a) Learning Disabilities
Many youths commit delinquent acts because they lack experience and expertise in coping with the pressures of home, school, peers, and community. A child who chronically loses standing in the competition of the classroom may feel justified in settling the score outside, by violence, theft, and other forms of defiant illegalities. Other reasons for doing poorly are minimal brain dysfunction (MBD) and learning disabilities. MBD is defined as an abnormality in the cerebral brain structure which causes behavior that is injurious to a person’s lifestyle and social adjustment. One specific type of MBD which has gained considerable interest is learning disabilities (LD), a term that has been defined as children who exhibit a disorder in one or more of the basic psychological processes involved in understanding or using spoken or written languages. Then learning disabilities may be manifested in disorders of listening, thinking, talking, reading, writing, or arithmetic and include conditions which have been referred to as perceptual handicaps, brain injury, minimal brain dysfunction, dyslexia, developmental aphasia, etc. They do not include learning problems which are due to visual, hearing or motor handicaps, to mental retardation, emotional disturbance, or to environmental disadvantages.3
The relationships between learning disabilities and delinquency has been highlighted by studies showing that arrested and incarcerated children have a far higher LD rate than children in the general population. While it is estimated that approximately ten percent of all youths have learning disorders; estimates of LD among adjudicated delinquents range from 26 to 73 percent.4
Many youths going into institutions are mentally retarded, have low IQ’s or learning disabilities. As such, they are educationally handicapped and far behind their grade levels in basic academic areas. Most of these youths dislike school and become bored with any type of educational program. Their boredom often leads to acting out and subsequent disciplinary problems.
b) Theories for Delinquency
In conjunction with having learning problems, there are other reasons/explanations for delinquency. Most delinquency theorists are strongly influenced by their perceptions of children’s relationships with elements of their social environment. Some theoretical views on the family and delinquency are: Classical Theory: Parents who don’t teach children the consequences of rule-violating behavior will encourage them to be law violators. Biological Theory: The predisposition to commit crime may be inherited or encouraged by family activities such as diet. Psychological Theory: Family interaction determines such important psychological dimension as personality, intelligence, and learning which have also been associated with delinquent behavior. Social Structure Theory: The area and environment a child grows up in is controlled by his or her family’s socioeconomic position. Social Process Theory: The attachment of a child to his or her family will negate delinquency promoting inducements. Children may learn deviant values from parents. Labeling Theory: Some youths are actually labeled as deviants within their own family and made to feel like outcasts. Also, the justice system is more likely to label youngsters from powerless families. Social Conflict Theory: Socioeconomic conditions within the capitalist system control both the family’s economic well being and their child-rearing practices. These in turn affect delinquent behavior.5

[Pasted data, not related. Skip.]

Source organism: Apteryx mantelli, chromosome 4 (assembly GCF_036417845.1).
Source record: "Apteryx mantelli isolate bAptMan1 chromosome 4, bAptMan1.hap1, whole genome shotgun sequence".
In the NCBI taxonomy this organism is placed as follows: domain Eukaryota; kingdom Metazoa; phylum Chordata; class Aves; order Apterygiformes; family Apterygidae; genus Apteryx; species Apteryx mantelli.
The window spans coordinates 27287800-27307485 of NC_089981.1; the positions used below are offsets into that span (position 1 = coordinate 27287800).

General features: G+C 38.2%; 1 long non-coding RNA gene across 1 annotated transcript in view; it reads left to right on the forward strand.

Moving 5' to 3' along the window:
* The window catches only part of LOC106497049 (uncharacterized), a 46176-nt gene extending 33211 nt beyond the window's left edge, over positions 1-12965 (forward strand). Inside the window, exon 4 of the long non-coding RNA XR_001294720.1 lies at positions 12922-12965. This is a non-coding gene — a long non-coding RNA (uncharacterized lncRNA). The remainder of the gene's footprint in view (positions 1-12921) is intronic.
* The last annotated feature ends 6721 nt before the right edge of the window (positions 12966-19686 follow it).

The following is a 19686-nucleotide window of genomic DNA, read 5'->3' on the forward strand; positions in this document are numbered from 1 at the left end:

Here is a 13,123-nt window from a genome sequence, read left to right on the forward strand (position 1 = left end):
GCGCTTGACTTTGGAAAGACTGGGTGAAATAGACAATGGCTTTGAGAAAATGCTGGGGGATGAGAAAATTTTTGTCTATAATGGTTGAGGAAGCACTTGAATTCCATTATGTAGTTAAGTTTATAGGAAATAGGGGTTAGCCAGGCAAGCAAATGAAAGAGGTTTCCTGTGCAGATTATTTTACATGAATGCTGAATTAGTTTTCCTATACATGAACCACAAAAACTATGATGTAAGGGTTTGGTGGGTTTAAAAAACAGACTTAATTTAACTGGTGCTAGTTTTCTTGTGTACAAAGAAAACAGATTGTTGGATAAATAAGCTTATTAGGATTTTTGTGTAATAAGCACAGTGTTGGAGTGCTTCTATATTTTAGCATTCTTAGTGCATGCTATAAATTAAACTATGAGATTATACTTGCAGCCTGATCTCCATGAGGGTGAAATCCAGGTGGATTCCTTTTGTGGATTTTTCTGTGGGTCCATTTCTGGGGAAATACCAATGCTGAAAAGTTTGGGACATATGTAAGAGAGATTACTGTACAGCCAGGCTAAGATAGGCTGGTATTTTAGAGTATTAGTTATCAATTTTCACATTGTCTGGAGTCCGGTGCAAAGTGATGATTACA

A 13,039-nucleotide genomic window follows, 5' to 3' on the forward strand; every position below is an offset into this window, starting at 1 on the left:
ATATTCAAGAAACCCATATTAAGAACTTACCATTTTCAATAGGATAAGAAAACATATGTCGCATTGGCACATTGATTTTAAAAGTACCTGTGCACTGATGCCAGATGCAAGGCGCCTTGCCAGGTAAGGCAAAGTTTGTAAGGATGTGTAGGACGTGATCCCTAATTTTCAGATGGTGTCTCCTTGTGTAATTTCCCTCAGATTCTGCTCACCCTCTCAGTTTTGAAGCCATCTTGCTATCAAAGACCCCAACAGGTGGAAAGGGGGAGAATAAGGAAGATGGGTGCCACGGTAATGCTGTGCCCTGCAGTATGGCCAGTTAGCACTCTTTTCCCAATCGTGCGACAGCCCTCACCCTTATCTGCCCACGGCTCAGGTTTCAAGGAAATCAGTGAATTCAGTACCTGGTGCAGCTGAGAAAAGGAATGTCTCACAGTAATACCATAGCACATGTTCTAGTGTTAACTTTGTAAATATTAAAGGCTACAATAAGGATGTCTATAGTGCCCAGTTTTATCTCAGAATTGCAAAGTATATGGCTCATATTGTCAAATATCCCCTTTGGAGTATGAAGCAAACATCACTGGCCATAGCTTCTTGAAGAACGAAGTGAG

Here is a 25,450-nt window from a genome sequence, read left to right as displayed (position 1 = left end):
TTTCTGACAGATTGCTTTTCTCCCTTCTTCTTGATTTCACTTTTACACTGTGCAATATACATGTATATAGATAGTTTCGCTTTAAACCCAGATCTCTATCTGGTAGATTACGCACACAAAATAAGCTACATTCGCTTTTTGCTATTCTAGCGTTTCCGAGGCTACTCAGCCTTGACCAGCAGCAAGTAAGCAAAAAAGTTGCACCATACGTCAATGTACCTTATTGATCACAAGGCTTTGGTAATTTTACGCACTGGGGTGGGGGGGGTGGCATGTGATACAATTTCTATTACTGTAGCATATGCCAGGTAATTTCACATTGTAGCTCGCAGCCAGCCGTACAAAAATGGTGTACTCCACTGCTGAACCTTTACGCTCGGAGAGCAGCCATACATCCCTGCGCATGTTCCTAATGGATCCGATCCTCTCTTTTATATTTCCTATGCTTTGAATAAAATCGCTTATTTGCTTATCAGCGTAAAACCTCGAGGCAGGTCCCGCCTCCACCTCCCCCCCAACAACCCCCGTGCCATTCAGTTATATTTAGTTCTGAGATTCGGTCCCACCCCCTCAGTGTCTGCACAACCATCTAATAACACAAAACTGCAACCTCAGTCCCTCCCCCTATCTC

c) Gang Support
Gang activity is of an all time high, even though the media and politicians ignored the warning signs for many years or tried to minimize the signs of gang presence. Gangs normally try to recruit individuals between the ages of 14 and 24. They are known to provide faithful members with care, custody, and protection. Also, they literally take the place of the family. Exiting or termination from a gang family can be fatal. The typical pre-gang behavior includes truancy from school, poor grades, resentment of authority, frequent negative police contact, and a lack of hobbies or activities in free time. These behaviors are very similar to the ones of the status offender.
Many social factors beyond my control (family stressors, peer pressure, lack of education, no jobs and opportunities), will continue to hinder the delinquent from being a socially acceptable student. The underlying causes of his inappropriate behaviors must be addressed and dealt with. The system should make efforts to provide changes within the realm of the “people, places, and things,” that affects the juvenile’s lifestyle, so that he can become a motivated learner. As an educator, I envision this unit to empower non-conforming youths with coping skills that address the pressure of home, school, peers, and community.